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Will George Orwell please pick up the white courtesy phone? We have a question on "wellness incentives"


The bipartisan initiative [Hold onto your wallets! -- lambert], largely eclipsed in the health-care debate, builds on a trend that is in play among some corporations and that more workers will see in the benefits packages they bring home during this fall's open enrollment. Some employers offer lower premiums to workers who complete personal health assessments; others limit coverage for smokers.

The current legislative effort would take the trend a step further. It is backed by major employer groups, including the U.S. Chamber of Commerce and the National Association of Manufacturers. It is opposed by labor unions and organizations devoted to combating serious illnesses, such as the American Heart Association, the American Cancer Society and the American Diabetes Association.

Critics say employers could use the rewards and penalties to drive some workers out of their health plans.

President Obama and members of Congress have said [and of course, we believe them -- lambert] they are trying to create a system in which no one can be denied coverage or charged higher premiums based on their health status. The insurance lobby has said it shares that goal. However, so-called wellness incentives could introduce a colossal loophole. In effect, they would permit insurers and employers to make coverage less affordable for people exhibiting risk factors for problems such as diabetes, heart disease and stroke.

Or... Whatever! Pre-existing conditions are right back in the game, except now they're called "risk factors." Can anybody seriously believe that the bill won't create a whole industry devoted to finding "risk factors" and denying people care who have them? Or can plausibly be said to have had them, perhaps during rescission? Ectomorphs under the bus! Endomorphs under the bus! Black men have a higher "risk factor" for stroke? Under the bus! People who worked in chemical plants have a higher "risk factor" for cancer? Under the bus! People with blue eyes have a higher "risk factor" for uveal melanoma? Under the bus! Women have a higher "risk factor" for pregnancy? Under the bus!

It's the same old game: Collect premiums, deny care.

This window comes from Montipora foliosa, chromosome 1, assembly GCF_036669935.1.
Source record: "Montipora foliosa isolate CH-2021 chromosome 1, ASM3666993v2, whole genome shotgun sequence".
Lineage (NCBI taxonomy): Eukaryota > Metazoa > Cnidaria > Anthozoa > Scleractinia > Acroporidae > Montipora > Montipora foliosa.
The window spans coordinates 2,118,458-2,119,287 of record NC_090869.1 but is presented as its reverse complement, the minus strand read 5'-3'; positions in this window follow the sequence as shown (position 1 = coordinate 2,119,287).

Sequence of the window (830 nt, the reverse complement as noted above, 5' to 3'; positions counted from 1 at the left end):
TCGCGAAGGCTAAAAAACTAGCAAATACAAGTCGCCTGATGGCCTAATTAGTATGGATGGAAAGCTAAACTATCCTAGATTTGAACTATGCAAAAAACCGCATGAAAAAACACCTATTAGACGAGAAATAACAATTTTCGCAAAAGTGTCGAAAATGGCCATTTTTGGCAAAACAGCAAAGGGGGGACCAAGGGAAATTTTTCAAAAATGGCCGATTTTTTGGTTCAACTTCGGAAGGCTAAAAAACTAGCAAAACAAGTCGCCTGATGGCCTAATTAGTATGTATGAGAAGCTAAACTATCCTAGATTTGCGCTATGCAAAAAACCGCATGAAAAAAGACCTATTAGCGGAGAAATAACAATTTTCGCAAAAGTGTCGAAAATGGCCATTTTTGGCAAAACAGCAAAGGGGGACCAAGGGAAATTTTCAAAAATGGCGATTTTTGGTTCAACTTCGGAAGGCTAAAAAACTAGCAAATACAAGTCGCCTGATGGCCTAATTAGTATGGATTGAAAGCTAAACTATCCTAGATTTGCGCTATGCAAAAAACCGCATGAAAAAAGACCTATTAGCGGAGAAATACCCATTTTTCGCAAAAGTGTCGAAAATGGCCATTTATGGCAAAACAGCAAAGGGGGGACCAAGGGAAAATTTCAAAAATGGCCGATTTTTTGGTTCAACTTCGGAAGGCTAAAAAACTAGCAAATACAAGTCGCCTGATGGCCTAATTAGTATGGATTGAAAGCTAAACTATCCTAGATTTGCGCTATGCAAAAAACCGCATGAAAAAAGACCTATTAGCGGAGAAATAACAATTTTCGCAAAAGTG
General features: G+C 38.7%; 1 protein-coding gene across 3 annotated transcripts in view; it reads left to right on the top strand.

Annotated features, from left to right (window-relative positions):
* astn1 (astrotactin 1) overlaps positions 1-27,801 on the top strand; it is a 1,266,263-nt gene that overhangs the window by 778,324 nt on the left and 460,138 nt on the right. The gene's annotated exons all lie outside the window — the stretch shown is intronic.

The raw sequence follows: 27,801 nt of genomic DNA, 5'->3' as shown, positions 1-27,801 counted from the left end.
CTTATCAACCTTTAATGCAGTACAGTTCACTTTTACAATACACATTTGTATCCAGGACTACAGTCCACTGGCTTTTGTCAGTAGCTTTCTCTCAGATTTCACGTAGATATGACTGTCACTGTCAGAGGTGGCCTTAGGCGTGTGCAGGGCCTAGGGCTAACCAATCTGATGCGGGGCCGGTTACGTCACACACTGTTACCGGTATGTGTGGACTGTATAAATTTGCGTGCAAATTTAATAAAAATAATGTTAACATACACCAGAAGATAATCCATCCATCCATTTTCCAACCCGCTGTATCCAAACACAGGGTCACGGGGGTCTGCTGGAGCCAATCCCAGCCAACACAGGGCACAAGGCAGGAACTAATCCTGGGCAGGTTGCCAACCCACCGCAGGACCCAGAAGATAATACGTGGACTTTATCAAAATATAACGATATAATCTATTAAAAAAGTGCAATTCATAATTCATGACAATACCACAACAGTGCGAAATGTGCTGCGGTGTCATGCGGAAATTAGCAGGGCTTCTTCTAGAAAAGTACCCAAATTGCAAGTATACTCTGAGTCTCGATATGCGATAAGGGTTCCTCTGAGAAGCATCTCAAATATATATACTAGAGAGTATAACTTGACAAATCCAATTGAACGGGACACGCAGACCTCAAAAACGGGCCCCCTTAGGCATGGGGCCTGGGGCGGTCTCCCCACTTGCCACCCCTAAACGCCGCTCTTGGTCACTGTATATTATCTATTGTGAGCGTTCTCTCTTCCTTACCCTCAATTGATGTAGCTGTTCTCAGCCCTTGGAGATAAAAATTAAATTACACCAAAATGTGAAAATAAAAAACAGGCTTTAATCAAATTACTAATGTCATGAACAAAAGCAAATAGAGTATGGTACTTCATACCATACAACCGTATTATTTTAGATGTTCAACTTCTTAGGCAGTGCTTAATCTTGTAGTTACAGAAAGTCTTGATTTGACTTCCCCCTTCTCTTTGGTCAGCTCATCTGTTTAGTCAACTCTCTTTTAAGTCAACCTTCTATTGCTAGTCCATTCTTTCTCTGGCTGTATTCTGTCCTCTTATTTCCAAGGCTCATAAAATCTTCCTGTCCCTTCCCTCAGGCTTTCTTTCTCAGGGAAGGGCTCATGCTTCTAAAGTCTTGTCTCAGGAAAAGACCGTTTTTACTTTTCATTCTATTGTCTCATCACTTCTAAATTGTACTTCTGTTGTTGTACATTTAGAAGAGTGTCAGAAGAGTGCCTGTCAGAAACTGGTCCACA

And thanks, Democrats -- and especially "progressives" -- for letting the insurance companies play their game!

This whole health insurance reform thing is going just great! Thank gawd we've got true progressive leaders at the helm!

NOTE See When a Nudge Becomes a Shove. It's already starting, isn't it? Of course, as soon as you see the corporations as feudal lords, and their "human resources" as fucking peasants, everything falls into place.

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Kick Baucus to the curb's picture
Submitted by Kick Baucus to ... on

The big concession made by insurers has been that no one would be denied coverage. What was always left unspoken was who would pay and how much it would cost to add the here-to-fore uninsurable. Now we know.

Let's say you have a good-paying job with excellent benefits, but you are overweight. You develop diabetes and thus a risk factor for insurance. When your employer doubles, triples or quadruples your premium to reflect your poor health, you cannot opt out. Can't go with a public option, even if it exists. Any subsidy your employer gives you would be infinitely better than going it alone. But you are mandated to buy insurance, so you are stuck. However, your employer and insurer will monitoring your health--for your own good, of course.

FantAstic. Thanks to progressive politics, you will now be a captive payer for a system that elevates your employer to oversee your life outside of work, an insurer with no limits on how much they can charge you for your risk factor, and a government that will clean out your bank account automatically to pay for it. This is a huge improvement over the existing system. Instead of loosing potential business, insurers can more efficiently pass through costs. Carrots? Incentives? Noooo, big insurance stick. BUT, at least government wouldn't be coming between you and your doctor. Naw, just your boss, your union and your insurer.